That choice doesn’t make me suicial, depressed or morally bankrupt.  That just makes me a realist who plans ahead.

No choices.


My life is like this gorgeously fudgy and sugary slice of goodness.  Perfect in the moment, even if you might regret your choice to fall off the sweets wagon later.

While I know my diabetes is signaling a ramping up of my body to get it closer to the finish line as my tired old lungs wear out, I really find it hard to take the food restrictions seriously.

Yes, I’ve upped my proteins and reduced my carbs.

Yes, I monitor all my foods in light of the glycemic index, even though it doesn’t seem to make much difference in my overall health.

But, at the end of the day, if I want a 400 calorie slice of heaven, I will have it.  In place of meals, I will have 2-3 in a day, if I’m so inclined.  After all, if I’m falling off the wagon, I’m diving head first.

Not smart choices, but certainly my choices.

Anything I do or don’t eat isn’t changing the outcome, or even delaying the inevitable, so I’m sticking with my choices vs. no choices.

$6,000 Conversation


Had my quarterly doctor’s appointment with my pulmonologist, and he – again – wanted to know who my primary care physician was.

Yep, it’s still him.

All my problems begin and extend out from a bad set of lungs, so why oh why would I put another gating doctor between him and me?

I already see way too many docs as my body fails (him, then the endocrinologist, then the herpetologist, the eye specialist, and any one else that needs seeing).

There’s now an issue with my heart that showed up during the clinical trial pre-qualification testing at the liver clinic (with the herpetologist).

There’s always something new showing up.  It’s just parr for the course as the inflammation spreads to the other organs in my body.

But, while the doctor wanted me to have a colonoscopy because Medicare is requesting it, I pushed back.

Why?  Why go looking for trouble when there’s already plenty to choose from, and I don’t plan to go wandering down that alleyway, getting an exam “just in case”.  That “just in case” kind of thinking is for healthy people, people who have a wonderfully functional body.  It’s not for people who are just trying to keep busy and enjoy life before the inevitable end.

While the doc agreed to that rationale over the heart issue  (the problem is a known side effect from medication damage and already struggling lungs), he went to bat for the colonoscopy, which was pretty funny.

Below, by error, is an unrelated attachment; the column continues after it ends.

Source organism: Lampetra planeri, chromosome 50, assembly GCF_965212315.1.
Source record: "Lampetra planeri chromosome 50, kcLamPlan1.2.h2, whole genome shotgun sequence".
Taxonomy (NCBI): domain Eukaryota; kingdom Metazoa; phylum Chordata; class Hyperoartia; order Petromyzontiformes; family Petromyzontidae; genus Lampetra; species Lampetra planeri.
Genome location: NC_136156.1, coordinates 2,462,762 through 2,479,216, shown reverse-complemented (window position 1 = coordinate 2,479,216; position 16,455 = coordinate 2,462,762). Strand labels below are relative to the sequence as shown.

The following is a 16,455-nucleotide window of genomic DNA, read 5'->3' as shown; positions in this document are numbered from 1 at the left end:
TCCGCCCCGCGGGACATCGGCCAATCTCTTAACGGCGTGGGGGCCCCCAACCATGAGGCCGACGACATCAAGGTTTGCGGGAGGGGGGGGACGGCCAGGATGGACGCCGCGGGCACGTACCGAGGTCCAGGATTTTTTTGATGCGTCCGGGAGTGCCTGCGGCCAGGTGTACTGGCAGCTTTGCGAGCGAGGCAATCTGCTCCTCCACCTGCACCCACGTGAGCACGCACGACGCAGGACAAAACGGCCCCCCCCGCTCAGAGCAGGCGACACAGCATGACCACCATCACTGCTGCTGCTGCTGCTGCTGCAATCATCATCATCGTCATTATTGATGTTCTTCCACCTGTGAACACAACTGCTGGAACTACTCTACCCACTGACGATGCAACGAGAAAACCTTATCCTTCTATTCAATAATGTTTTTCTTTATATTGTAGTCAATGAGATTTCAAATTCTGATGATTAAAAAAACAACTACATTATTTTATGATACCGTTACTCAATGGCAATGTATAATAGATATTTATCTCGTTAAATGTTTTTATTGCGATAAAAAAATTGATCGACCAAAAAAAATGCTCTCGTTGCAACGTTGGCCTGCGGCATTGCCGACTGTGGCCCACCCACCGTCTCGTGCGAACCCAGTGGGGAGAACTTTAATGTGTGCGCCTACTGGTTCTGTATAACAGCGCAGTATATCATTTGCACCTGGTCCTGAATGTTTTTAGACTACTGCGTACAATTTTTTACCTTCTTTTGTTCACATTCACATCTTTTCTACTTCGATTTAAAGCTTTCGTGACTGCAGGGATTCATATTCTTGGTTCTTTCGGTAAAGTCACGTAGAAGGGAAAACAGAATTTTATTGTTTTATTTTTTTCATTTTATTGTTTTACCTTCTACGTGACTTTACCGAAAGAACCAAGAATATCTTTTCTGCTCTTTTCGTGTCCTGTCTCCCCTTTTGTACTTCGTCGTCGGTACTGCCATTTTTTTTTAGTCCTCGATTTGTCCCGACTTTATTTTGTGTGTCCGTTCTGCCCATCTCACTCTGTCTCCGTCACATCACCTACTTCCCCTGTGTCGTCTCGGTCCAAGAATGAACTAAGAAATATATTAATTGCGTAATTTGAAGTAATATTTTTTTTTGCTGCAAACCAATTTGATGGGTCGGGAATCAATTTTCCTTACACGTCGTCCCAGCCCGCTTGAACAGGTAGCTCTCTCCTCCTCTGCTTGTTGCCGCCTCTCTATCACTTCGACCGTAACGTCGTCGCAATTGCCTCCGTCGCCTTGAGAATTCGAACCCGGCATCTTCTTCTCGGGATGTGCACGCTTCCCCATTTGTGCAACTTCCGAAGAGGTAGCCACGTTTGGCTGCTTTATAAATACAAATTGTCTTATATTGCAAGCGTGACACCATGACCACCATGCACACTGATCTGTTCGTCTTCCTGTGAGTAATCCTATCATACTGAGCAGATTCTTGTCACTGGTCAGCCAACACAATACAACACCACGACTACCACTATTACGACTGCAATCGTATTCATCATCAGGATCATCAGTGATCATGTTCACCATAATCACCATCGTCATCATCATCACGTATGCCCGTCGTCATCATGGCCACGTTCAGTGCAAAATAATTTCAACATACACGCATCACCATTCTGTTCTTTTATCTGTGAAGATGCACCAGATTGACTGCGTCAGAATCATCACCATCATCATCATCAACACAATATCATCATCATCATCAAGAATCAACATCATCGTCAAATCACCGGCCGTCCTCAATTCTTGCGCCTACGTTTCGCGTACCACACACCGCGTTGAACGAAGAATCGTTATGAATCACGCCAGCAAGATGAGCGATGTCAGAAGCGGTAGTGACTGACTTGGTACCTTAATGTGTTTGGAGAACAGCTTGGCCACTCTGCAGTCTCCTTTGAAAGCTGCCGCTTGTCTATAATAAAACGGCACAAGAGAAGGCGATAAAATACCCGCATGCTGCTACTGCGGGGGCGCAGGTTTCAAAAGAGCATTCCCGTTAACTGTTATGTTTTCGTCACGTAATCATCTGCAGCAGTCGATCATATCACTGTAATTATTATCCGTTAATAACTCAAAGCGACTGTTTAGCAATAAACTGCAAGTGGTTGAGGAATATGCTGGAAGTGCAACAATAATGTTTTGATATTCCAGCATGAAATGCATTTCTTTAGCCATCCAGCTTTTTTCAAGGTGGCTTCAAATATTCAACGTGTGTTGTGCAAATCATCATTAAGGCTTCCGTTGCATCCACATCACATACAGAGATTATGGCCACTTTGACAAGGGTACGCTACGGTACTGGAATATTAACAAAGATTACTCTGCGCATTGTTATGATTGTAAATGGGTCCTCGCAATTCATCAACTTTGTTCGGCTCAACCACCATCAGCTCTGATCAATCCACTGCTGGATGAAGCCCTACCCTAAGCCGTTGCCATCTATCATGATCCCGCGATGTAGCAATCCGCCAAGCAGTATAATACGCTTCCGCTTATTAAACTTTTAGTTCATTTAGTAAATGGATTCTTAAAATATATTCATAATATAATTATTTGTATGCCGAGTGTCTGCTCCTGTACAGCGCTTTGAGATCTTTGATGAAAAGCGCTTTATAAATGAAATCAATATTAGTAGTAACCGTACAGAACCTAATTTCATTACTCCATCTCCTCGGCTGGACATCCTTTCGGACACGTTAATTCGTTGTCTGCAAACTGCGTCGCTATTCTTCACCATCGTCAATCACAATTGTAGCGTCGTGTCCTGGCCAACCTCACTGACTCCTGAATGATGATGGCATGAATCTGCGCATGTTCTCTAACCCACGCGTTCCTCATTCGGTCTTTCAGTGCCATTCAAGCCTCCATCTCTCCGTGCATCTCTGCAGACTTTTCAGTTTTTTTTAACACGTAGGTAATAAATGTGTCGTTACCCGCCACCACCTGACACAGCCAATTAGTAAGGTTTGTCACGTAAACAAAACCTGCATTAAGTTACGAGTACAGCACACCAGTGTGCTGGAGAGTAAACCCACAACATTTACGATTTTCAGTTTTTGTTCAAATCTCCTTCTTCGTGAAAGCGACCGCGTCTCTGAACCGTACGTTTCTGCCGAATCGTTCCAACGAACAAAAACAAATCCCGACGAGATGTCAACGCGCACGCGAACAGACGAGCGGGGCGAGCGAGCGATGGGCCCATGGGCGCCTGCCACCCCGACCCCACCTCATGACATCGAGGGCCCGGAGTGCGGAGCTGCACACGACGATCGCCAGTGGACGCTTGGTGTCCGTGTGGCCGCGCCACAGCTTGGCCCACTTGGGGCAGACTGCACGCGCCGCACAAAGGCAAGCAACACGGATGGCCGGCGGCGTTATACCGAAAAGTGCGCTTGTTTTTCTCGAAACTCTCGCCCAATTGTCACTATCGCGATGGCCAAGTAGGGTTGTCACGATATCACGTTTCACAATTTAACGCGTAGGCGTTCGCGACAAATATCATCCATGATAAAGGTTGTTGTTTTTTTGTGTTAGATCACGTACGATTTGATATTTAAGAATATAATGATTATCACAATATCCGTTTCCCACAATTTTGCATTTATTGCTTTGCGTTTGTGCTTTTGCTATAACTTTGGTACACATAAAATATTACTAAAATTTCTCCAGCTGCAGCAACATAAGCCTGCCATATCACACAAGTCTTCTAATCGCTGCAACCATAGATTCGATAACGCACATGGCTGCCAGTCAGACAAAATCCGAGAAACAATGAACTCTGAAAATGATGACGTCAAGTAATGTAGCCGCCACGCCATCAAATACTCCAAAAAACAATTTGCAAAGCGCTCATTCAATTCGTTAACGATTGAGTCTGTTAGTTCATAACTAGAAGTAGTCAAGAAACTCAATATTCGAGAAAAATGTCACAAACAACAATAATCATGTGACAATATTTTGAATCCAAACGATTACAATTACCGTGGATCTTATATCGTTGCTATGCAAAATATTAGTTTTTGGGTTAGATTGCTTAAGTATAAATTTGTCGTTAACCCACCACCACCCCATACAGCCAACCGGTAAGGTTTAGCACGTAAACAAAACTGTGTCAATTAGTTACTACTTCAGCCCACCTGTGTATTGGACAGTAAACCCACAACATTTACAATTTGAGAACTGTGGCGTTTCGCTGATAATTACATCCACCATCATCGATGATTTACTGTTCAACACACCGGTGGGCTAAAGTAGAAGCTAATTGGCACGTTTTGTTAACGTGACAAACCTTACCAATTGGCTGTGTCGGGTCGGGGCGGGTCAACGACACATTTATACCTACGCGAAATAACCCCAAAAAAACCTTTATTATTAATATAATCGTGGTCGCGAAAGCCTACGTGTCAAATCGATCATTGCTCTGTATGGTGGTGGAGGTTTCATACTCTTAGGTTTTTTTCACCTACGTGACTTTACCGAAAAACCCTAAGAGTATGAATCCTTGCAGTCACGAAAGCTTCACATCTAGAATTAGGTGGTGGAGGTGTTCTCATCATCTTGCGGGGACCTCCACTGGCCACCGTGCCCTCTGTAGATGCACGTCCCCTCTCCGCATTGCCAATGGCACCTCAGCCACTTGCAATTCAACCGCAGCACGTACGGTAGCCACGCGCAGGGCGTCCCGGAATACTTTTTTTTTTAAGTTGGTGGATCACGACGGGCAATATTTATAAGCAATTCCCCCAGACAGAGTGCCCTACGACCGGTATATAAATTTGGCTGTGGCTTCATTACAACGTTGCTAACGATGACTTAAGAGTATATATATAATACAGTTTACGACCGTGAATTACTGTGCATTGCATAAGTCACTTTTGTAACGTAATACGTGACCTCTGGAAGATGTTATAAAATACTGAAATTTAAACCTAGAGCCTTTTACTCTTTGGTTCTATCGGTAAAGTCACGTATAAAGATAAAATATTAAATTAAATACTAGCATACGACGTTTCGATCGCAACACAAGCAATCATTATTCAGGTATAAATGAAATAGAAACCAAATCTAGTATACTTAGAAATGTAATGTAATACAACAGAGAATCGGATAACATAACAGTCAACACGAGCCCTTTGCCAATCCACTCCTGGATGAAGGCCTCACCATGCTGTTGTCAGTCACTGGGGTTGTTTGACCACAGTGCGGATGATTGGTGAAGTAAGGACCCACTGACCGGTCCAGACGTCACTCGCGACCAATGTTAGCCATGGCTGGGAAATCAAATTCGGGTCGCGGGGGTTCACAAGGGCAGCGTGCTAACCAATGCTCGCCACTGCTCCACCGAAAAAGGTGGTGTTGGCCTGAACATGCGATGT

We compromised in that I will do the at-home test, which has an 88% accuracy rating.  And which compromise will get Medicare off his back over the paperwork for their care standards.  (Sorry, doc, but you ARE my primary care physician, since my primary problem is bad lungs).

That being said, though, it lead to the next challenge, which was the $6,000 a month diabetes medication recommended by the endocrinologyst (I ain’t doing it), and another conversation about euthanasia.

While he has always side stepped the conversation in the past (he is very much about saving lives) I think the death of his 95 year old mother last November convinced him that there is a time and a place for such moral dilemmas.  Finally.  Her end was long and drawn out, and both she and the family suffered with this beloved 95 year old woman for almost a year before she passed.

There are no easy answers, but it was a good conversation where I made it clear what I wanted, and he agreed to honor my choice.  Finally.

Daily Prompt: Invisible


via Daily Prompt: Invisible

I have an invisible illness.  COPD – Chronic Obstructive Pulmonary Disease.

What COPD means to me, since I can still pass for normal as I’m not on oxygen, is that no one sees:

– sleepless nights

– pain related to strained lungs, arthritic bones, sore eyes

– the pain side effects I get from the various “treatments”

What they see is a seemingly lazy  person, who appears to be able to still live independently, who still drives, and who needs lots and lots of naps.

They see the house I’ve been trying to paint for almost two years, and which interior still needs a lot of work. A. LOT. OF. WORK.

They see all the boxes from my move in October 2016, still largely packed, and moved out of my way from place to place in the house – when I’m ready to tackle another room – and have the money to hire some day help.

Offended, they see that I’m turning down offers of help, not understanding that their help comes with a price more precious than money – my increased exhaustion from dealing with their social expectations on top of getting the one task done and calling it a day.

I have a friend who loves to board game.

I like board games, too.  But, I can no longer game for 7-8 hours at a time.  To do so risks my safety during the drive home, so I hide my exhaustion away, and then go nap in a parking lot, out of his sight, before I am then well enough to drive home.

Once home, I put off gaming again for months, as the weather or circumstances aren’t right for me to be able to push the envelope.  Again.

They don’t see all the financial issues I’m tackling, pre-paying for cremation, burial and related expenses.  Paying for the lawyer to get the Will and (negligible) estate documents done, and arguing with the lawyer about the exact words I want in my Healthcare Proxy so that I leave no wiggle room for escape should I lose my mind before my body runs down, leaving me to be an unsupervised and willful child, left to play in traffic because I have no spouse or local next of kin.